“Now there are many passages in the Bible which prove on their face, exoterically, that this belief was at one time universal; and the most convincing of the two chapters, Ezekiel 28 and Isaiah 14.
Christian theologians are welcome to interpret both as referring to the Great War before Creation, the Epos of Satan’s rebellion, etc., if they so choose, but the absurdity of the idea is too apparent.
Ezekiel addresses his lamentations and reproofs to the King of Tyre; Isaiah – to King Ahaz, who indulged in the worship of idols, as did the rest of the nation, with exception of a few Initiates (the Prophets so called), who tried to arrest it on its way to exotericism, or idolatry, which is the same thing.
Let the student judge.
The origin of the “prince of Tyrus” [in Ezekiel 28:2-8] is to be traced to, and sought in the “divine Dynasties” of the iniquitous Atlanteans, the Great Sorcerers.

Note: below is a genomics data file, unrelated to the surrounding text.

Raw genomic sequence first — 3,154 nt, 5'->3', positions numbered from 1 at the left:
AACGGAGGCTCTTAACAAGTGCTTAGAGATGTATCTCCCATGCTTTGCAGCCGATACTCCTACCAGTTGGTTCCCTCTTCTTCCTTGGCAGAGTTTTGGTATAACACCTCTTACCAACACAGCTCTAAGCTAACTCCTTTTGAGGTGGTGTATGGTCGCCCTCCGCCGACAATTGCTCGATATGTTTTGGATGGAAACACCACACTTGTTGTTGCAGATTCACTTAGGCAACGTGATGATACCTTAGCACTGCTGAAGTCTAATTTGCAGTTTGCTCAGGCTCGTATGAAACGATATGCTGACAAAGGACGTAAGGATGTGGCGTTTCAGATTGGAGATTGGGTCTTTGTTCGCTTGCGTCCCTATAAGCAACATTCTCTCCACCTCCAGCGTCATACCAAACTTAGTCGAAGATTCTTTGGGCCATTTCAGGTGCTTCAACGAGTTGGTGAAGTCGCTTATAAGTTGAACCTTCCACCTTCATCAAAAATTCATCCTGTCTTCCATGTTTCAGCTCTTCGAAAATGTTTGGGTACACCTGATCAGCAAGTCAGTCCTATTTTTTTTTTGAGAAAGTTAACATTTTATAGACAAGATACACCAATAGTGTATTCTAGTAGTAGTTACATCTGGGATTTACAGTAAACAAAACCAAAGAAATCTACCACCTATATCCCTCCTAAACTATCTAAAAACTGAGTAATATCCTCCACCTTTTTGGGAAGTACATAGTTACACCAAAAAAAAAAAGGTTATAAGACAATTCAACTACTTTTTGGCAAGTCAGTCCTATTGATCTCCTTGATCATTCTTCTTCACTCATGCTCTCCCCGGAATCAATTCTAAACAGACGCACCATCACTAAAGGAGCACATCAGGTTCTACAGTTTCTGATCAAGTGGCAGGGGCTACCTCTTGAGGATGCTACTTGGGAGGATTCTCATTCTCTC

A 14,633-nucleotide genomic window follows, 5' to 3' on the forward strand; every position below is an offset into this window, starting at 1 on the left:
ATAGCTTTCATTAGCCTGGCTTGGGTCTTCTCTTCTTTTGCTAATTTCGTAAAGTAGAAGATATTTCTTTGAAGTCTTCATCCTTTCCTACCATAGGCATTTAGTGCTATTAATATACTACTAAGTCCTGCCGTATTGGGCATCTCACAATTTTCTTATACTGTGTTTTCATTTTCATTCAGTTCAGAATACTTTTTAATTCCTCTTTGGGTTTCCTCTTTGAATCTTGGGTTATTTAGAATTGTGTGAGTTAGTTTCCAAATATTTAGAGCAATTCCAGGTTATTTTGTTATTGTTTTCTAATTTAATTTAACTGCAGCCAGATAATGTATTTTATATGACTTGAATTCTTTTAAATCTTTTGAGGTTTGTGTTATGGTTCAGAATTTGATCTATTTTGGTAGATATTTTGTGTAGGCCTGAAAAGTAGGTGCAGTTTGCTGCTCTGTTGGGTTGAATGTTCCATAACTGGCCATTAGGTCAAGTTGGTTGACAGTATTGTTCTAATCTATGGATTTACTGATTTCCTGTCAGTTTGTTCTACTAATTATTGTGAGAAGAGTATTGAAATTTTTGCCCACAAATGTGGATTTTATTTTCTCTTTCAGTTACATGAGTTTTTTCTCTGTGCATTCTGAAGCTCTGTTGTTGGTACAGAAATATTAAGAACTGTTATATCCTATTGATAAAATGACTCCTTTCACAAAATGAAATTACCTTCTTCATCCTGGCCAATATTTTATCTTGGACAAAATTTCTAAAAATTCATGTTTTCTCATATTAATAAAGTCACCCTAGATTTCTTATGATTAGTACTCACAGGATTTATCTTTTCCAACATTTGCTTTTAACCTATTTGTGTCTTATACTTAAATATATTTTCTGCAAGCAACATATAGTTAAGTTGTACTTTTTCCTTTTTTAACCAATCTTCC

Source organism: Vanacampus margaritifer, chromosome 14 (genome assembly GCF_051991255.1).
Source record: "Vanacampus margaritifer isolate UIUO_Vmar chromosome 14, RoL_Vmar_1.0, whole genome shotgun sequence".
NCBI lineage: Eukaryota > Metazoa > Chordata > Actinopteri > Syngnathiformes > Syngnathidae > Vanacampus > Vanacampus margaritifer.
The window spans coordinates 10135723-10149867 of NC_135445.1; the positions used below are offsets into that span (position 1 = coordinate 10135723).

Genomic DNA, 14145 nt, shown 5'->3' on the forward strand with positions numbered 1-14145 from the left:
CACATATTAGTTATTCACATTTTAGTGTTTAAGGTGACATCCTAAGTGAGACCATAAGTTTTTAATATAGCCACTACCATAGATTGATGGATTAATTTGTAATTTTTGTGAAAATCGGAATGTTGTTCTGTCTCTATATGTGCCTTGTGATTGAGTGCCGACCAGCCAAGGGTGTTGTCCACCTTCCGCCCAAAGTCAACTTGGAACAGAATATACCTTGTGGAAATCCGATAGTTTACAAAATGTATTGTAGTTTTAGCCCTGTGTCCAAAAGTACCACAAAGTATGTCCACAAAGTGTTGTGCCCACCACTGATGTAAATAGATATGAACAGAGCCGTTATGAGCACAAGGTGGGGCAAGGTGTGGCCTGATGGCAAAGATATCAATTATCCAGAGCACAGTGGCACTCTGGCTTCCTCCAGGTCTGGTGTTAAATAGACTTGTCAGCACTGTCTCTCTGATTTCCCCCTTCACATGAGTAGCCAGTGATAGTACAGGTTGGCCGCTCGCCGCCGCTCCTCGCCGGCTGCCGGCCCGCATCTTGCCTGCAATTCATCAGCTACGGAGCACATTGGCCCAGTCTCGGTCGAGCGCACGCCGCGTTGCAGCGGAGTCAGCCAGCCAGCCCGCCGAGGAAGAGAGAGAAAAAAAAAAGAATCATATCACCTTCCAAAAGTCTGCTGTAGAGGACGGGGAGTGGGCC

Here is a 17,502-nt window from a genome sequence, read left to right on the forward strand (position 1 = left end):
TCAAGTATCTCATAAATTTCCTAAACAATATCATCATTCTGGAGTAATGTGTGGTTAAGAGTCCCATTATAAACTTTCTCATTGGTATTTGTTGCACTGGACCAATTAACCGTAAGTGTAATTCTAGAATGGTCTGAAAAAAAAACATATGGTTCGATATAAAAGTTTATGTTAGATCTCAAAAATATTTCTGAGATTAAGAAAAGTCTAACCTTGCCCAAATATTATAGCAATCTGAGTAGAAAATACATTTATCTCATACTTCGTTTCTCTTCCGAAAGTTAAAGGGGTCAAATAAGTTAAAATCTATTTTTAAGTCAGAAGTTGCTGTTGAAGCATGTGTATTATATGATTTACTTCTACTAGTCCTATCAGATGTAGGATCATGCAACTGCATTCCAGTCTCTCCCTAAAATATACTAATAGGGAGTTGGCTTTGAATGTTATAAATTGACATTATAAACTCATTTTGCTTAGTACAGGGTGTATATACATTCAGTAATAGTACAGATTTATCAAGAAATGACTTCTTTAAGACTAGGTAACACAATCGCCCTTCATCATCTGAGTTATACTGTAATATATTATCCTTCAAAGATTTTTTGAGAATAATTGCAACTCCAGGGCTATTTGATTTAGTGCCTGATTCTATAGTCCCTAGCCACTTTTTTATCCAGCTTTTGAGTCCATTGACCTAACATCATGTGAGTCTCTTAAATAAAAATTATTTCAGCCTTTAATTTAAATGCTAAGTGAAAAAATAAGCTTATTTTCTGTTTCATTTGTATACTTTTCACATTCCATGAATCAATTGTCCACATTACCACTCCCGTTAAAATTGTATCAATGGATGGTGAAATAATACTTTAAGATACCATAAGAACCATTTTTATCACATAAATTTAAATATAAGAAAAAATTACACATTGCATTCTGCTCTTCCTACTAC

Bear in mind, that almost every ancient King and priest was an initiate; that from toward the close of the Fourth Race there had been a feud between the Initiates of the Right and those of the Left Path.
If one bears all this in mind and compares the various accounts, then one will find out that the whole of chapters 28 and 31 of Ezekiel relate neither to Babylon, Assyria, nor yet Egypt, since none of these have been so destroyed, but simply fell into the ruins on the surface, not beneath the earth – but indeed to Atlantis and most of its nations.
And he will see that the “garden of Eden” of the Initiates was no myth, but a locality now submerged.
Light will dawn upon him, and he will appreciate such sentences as these are their true esoteric value: “Thou hast been in Eden;…thou was upon the holy mountain of God” [Ezekiel 28:13-14] – for every nation had and many still have holy mountains: some, Himalayan Peaks, others, Parnassus, and Sinai.
They were all places of initiations and the abodes of the chiefs of the communities of ancient and even modern adepts.”
H. P. Blavatsky